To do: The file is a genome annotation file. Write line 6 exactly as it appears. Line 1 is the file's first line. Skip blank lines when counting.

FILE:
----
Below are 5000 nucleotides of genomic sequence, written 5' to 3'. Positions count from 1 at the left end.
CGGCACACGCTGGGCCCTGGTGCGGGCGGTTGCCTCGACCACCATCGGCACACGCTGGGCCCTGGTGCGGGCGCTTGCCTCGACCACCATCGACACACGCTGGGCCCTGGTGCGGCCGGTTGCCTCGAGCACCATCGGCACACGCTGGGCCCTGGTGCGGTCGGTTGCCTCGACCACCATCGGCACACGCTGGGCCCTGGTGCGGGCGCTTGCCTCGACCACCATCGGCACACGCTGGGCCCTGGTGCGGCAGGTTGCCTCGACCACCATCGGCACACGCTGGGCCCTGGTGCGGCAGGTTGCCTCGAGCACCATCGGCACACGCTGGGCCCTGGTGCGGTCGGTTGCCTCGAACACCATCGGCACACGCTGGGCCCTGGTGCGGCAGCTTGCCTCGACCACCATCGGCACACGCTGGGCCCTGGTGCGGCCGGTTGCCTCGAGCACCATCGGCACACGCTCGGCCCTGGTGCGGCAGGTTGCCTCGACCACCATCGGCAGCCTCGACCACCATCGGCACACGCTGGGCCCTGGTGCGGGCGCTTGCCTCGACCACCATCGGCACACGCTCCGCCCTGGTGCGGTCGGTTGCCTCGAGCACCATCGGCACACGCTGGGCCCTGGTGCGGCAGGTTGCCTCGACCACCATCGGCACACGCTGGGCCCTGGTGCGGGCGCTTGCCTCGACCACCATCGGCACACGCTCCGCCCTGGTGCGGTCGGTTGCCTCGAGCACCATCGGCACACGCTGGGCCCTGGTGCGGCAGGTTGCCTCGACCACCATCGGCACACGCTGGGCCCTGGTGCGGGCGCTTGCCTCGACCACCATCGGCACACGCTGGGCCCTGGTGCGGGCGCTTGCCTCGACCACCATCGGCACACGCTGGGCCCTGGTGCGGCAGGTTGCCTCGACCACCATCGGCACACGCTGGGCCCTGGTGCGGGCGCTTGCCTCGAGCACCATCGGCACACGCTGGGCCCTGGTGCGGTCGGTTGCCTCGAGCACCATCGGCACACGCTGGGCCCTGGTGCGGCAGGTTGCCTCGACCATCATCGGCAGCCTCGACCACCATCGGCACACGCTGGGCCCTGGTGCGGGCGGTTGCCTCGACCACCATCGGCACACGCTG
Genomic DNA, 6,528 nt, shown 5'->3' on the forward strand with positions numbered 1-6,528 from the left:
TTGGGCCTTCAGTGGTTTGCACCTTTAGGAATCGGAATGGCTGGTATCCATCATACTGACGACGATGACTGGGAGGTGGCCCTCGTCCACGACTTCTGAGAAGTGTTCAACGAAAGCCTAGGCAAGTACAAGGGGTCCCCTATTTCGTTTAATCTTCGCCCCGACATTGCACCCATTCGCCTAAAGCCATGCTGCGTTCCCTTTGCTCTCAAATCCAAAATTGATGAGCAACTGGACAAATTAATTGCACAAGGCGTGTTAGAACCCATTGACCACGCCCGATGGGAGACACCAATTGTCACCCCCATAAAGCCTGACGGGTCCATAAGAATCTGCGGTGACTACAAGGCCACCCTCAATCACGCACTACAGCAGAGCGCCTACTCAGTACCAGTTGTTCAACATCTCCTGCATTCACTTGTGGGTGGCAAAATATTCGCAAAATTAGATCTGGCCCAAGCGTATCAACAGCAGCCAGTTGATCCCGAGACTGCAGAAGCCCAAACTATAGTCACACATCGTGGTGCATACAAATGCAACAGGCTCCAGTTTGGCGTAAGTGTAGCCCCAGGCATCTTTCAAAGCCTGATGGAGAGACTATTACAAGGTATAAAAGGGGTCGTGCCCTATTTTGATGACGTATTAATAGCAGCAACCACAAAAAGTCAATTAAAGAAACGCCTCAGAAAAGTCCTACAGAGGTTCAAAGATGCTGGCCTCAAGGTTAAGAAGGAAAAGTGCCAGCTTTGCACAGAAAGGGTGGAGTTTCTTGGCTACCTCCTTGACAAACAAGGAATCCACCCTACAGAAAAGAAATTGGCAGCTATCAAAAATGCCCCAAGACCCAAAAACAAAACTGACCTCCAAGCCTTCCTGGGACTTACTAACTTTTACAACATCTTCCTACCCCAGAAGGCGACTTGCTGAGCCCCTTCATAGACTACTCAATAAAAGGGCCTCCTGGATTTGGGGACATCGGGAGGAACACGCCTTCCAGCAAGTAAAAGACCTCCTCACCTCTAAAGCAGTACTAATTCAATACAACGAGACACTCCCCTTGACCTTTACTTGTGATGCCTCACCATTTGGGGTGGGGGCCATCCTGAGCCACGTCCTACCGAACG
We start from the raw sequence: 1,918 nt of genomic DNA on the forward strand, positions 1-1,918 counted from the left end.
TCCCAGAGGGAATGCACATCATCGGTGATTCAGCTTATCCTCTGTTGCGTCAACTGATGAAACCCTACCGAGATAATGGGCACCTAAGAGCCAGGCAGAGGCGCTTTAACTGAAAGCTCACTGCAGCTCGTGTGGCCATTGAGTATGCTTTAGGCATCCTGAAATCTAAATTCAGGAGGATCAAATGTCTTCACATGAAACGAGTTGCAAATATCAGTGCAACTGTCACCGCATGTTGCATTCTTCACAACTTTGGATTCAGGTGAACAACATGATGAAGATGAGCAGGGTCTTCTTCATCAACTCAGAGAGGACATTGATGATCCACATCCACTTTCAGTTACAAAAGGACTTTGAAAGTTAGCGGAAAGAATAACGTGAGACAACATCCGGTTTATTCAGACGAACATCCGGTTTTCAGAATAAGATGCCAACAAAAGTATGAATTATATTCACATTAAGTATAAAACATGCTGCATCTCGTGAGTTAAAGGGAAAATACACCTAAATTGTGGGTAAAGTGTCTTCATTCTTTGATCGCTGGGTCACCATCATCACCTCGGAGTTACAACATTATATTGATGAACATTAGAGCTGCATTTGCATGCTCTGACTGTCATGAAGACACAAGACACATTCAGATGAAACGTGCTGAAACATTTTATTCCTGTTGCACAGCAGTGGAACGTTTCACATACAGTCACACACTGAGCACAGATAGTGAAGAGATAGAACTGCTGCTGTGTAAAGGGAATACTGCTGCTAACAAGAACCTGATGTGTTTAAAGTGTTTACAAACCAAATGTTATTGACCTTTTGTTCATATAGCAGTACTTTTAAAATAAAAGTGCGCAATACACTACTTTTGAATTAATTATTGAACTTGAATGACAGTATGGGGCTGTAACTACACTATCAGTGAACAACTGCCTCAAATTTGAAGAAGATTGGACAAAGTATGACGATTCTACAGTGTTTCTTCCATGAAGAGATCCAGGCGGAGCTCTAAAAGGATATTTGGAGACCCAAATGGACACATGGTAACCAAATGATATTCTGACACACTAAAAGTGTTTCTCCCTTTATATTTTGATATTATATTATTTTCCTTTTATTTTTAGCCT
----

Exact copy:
TCCCAGAGGGAATGCACATCATCGGTGATTCAGCTTATCCTCTGTTGCGTCAACTGATGAAACCCTACCGAGATAATGGGCACCTAAGAGCCAGGCAGAGGCGCTTTAACTGAAAGCTCACTGCAGCTCGTGTGGCCATTGAGTATGCTTTAGGCATCCTGAAATCTAAATTCAGGAGGATCAAATGTCTTCACATGAAACGAGTTGCAAATATCAGTGCAACTGTCACCGCATGTTGCATTCTTCACAACTTTGGATTCAGGTGAACAACATGATGAAGATGAGCAGGGTCTTCTTCATCAACTCAGAGAGGACATTGATGATCCACATCCACTTTCAGTTACAAAAGGACTTTGAAAGTTAGCGGAAAGAATAACGTGAGACAACATCCGGTTTATTCAGACGAACATCCGGTTTTCAGAATAAGATGCCAACAAAAGTATGAATTATATTCACATTAAGTATAAAACATGCTGCATCTCGTGAGTTAAAGGGAAAATACACCTAAATTGTGGGTAAAGTGTCTTCATTCTTTGATCGCTGGGTCACCATCATCACCTCGGAGTTACAACATTATATTGATGAACATTAGAGCTGCATTTGCATGCTCTGACTGTCATGAAGACACAAGACACATTCAGATGAAACGTGCTGAAACATTTTATTCCTGTTGCACAGCAGTGGAACGTTTCACATACAGTCACACACTGAGCACAGATAGTGAAGAGATAGAACTGCTGCTGTGTAAAGGGAATACTGCTGCTAACAAGAACCTGATGTGTTTAAAGTGTTTACAAACCAAATGTTATTGACCTTTTGTTCATATAGCAGTACTTTTAAAATAAAAGTGCGCAATACACTACTTTTGAATTAATTATTGAACTTGAATGACAGTATGGGGCTGTAACTACACTATCAGTGAACAACTGCCTCAAATTTGAAGAAGATTGGACAAAGTATGACGATTCTACAGTGTTTCTTCCATGAAGAGATCCAGGCGGAGCTCTAAAAGGATATTTGGAGACCCAAATGGACACATGGTAACCAAATGATATTCTGACACACTAAAAGTGTTTCTCCCTTTATATTTTGATATTATATTATTTTCCTTTTATTTTTAGCCT